Indigeny calls for us to realize that we as humanity are all in this together, this fight for redemption, reunion and sustainability. It reminds us that we are our brother’s keeper and we have an obligation to each other, the four footeds, the winged ones, the trees, the waters and this Earth that we all call home. We are all related. What impacts one of us impacts us all. It allows us to celebrate the diversity and beauty of our cultures while acknowledging our shared humanity so we can work together to bring healing to our world. Our ancestors, the spirits of the land and the waters and our Holy Ones are calling out. This is the eleventh hour and humanity has hard choices to make. Do we continue our descent into alienation, greed and destruction? Or do we rise up to meet our challenges in the spirit of reconnection and community? Which side are you on?

Well, dear readers, technically today marks the culmination of the Turtle Island 42 Initiative. Thank you all for staying with us for the past forty two days. Thank you to all those who contributed articles, prayers, invocations, and other useful information. We appreciate your support throughout this project. 

 Indigeny is essential, it truly is and it's right there waiting for us to open up our eyes and claim it. It can be terrifying work. You are all being asked, as we were asked, to let go of the filter of conquest and monotheism, to drop it and stand vulnerable and naked before some unknown thing that people you've probably never met before tell you is a blessing. But claiming it requires a radical shift in everything you thought you knew, in your entire outlook, in the way you relate to every single thing in your world. Moving from one state of being to the other can involve a seemingly insurmountable chasm.

Your ancestors can help bridge that chasm. Remember them. They're there for you and want you to be healthy, engaged, and whole--something the post-conquest filter will not foster.

Moreover, you have the capacity to do this. It requires courage, yes, but each and every one of you is capable of making this leap. Do it for your ancestors. Do it for yourselves. Do it for your children. Do it for their children. They (and you) deserve a much better world than what you've been given. You can each make a difference. It may seem insurmountable but it begins one person at a time, one single mind, heart, and soul committed to the struggle at a time. You can all do this thing because that indigenous filter is not out of reach at all. It's right there, your birthright; and readers, it changes *everything* for the better.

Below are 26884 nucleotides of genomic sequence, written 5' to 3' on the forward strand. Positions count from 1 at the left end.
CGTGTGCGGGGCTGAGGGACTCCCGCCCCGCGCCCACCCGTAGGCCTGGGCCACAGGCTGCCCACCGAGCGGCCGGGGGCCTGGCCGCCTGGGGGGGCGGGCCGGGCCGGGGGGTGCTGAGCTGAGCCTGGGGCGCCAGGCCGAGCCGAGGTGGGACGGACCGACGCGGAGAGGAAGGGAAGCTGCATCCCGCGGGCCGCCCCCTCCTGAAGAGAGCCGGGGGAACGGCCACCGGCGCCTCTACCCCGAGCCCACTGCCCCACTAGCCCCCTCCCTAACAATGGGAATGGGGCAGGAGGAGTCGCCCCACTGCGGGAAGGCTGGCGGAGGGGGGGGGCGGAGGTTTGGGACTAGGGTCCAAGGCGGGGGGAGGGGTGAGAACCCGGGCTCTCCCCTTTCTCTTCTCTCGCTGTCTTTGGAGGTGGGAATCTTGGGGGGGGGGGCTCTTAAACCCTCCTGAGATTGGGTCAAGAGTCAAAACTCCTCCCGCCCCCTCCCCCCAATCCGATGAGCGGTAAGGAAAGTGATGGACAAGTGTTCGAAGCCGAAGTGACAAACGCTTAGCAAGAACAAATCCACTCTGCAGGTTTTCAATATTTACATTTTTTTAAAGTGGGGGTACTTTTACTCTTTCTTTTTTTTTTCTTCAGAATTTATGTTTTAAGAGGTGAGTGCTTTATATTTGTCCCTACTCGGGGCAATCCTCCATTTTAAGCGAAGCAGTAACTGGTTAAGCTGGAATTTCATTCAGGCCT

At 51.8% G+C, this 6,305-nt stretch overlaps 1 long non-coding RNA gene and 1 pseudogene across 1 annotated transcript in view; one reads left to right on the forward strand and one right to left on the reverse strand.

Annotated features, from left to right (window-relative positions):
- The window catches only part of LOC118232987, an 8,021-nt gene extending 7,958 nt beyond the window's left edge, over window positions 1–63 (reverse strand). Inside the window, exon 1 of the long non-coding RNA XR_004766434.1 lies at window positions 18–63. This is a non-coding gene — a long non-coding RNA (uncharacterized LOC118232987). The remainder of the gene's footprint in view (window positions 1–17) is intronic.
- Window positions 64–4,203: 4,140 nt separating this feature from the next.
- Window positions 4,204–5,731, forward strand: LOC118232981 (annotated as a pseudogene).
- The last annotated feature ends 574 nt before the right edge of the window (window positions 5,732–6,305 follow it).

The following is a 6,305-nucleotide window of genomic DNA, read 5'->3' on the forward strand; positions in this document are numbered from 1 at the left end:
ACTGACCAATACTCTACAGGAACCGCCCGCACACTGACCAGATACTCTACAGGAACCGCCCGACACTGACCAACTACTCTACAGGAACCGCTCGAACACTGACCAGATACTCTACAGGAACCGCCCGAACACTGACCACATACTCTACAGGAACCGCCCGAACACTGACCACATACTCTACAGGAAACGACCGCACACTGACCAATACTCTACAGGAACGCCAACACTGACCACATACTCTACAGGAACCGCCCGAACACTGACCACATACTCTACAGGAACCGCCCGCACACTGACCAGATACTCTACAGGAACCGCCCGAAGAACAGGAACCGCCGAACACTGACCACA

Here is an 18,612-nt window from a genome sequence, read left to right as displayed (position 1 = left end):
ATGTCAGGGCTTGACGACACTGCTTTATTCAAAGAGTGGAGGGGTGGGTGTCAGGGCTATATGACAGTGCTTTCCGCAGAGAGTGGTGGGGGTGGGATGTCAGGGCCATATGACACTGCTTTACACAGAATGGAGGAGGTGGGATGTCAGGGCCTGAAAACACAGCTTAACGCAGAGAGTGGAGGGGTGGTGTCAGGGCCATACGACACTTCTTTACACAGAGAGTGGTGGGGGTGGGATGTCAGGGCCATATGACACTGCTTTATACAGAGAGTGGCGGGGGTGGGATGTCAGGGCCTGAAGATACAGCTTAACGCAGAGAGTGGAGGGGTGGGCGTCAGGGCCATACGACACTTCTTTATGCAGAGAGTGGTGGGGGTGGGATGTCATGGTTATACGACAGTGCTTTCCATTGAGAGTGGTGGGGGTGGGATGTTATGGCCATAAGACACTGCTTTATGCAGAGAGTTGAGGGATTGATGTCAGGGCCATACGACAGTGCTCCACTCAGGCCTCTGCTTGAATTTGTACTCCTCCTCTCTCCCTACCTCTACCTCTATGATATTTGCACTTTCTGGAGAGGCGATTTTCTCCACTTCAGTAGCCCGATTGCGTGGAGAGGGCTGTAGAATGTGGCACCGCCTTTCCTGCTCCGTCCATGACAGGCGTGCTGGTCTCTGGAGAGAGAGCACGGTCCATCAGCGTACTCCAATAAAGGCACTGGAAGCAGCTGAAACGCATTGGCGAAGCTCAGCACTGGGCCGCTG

Once you've seen through indigenous eyes (and we all have indigenous roots. Our people come from somewhere.) you may become angry. In fact, you may look at the world and become enraged. Good. That is the appropriate response. Understand that: how can anyone look at this world awash in the depredations of monotheism and its children and NOT be enraged. Use that anger. Allow it to inspire you, fuel you and move you into a deep committment toward healing our world. It needs healing, and that call to arms is also our birthright.

Even though the TI42 Initiative is over, we shall continue posting here over the next few months. We still welcome contributions, and this archive will remain up and active. We won't be posting every day as we did through the initiative, but we will still be active here. So check back and keep on keeping on. Every single one of you is needed in this struggle.

May the ancestors inspire us.
May they strengthen and guard us.
May they help us remain firm in our committments;
and may we, in our words, our hearts, our actions,
ever do them honor.
Today, we're posting a call for assistance. Peter Dybing, a Wiccan clergyman who has done amazing work in trying to further the rights not only of Wicca, but of all polytheisms and Paganisms as well, has been working with the earthquake relief efforts in Haiti. Here is his link: http://paganinparadise.blogspot.com/2011/11/pagan-request-for-help-in-haiti.html?spref=bl. This is a worthy cause and Peter a man of absolutely integrity. Please consider helping him if you can.

For every predatory evangelical missionary, of which there were many, who went down to Haiti in the wake of the earthquake trying to bully, shame, terrorize, and harass people away from their indigenous ways (namely Voudoun), consider making a donation.

Then consider this: why isn't missionary work of that nature, the type of that aims not to provide food and build houses but to destroy indigenous traditions and co-opt people away from their native Gods, considered a human rights violation?